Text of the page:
Every ten years, as summertime nears,
An announcement arrives in the mail,
A reunion is planned; it'll be really grand;
Make plans to attend without fail.
We tried so hard to impress.
We drove fancy cars, smoked big cigars,
And wore our most elegant dress.
It was held at a fancy hotel.
We wined, and we dined, and we acted refined,
And everyone thought it was swell.
To achieve great fortune and fame.
Meanwhile, their spouses described their fine houses
And how beautiful their children became.
Now weighed in at one-ninety-six.
The jocks who were there had all lost their hair,
And the cheerleaders could no longer do kicks.
Who'd guided a spacecraft to the moon;
Or poor little Jane, who's always been plain;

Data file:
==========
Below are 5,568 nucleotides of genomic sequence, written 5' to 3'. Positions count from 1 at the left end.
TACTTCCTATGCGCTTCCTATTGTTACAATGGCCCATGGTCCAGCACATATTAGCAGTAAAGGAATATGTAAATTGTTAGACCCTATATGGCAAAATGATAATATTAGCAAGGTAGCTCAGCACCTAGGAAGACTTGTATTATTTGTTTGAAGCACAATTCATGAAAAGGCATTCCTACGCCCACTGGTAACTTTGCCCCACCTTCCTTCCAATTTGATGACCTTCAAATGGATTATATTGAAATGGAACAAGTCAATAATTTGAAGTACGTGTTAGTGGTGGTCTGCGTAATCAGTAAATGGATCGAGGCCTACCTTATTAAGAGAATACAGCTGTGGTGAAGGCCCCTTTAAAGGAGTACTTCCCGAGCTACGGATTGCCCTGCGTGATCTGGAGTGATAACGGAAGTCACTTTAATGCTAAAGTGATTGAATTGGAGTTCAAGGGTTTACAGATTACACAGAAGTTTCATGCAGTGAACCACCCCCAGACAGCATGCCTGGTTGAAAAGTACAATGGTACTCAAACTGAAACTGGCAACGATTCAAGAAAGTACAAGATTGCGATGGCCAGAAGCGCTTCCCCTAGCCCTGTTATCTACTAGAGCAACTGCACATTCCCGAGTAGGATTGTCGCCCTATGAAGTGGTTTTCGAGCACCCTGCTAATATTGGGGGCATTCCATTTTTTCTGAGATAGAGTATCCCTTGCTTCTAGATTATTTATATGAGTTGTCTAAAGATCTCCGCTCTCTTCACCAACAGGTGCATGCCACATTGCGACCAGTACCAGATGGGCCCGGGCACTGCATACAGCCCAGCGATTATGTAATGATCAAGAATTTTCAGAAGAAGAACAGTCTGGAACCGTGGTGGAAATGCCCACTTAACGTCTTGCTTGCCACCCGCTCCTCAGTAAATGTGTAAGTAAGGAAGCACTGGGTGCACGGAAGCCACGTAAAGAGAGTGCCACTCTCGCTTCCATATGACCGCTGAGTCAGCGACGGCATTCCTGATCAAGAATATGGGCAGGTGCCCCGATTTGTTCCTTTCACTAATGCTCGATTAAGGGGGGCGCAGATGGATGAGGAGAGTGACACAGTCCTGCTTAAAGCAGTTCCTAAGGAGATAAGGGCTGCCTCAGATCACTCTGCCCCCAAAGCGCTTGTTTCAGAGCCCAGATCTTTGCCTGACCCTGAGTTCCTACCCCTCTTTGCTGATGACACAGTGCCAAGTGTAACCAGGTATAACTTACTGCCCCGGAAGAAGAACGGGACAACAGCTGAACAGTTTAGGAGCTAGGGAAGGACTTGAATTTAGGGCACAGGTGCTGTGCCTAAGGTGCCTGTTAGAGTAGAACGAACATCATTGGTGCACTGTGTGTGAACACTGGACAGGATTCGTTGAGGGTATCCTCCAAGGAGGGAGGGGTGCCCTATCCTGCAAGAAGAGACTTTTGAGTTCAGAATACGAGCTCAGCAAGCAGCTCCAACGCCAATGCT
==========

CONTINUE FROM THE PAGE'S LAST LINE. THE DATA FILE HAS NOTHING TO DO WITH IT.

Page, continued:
She married a shipping tycoon.
Was serving ten years in the pen,
While the one voted 'least' now was a priest;
Just shows you can be wrong now and then.
Who seemed to have aged the least.
Another was given to the grad who had driven
The farthest to attend the feast.
Of beehives, crew cuts and wide ties.
Tall, short, or skinny, the style was the mini;
You never saw so many thighs.
They impressed their classmates or not.
The mood was informal, a whole lot more normal;
By this time we'd all gone to pot.
We ate hamburgers, coleslaw, and beans.
Then most of us lay around in the shade,
In our comfortable T-shirts and jeans.
We were definitely over the hill.
Those who weren't dead had to crawl out of bed,
And be home in time for their pill.
Our fiftieth is coming, I'm told.
It should be a ball, they've rented a hall
At the Shady Rest Home for the old.
My pacemaker's been turned up on high.
My wheelchair is oiled, and my teeth have been boiled;
And I've bought a new wig and glass eye.
I'm gonna dance 'til dawn's early light.
It'll be lots of fun; But I just hope that there's one
Other person who can make it that night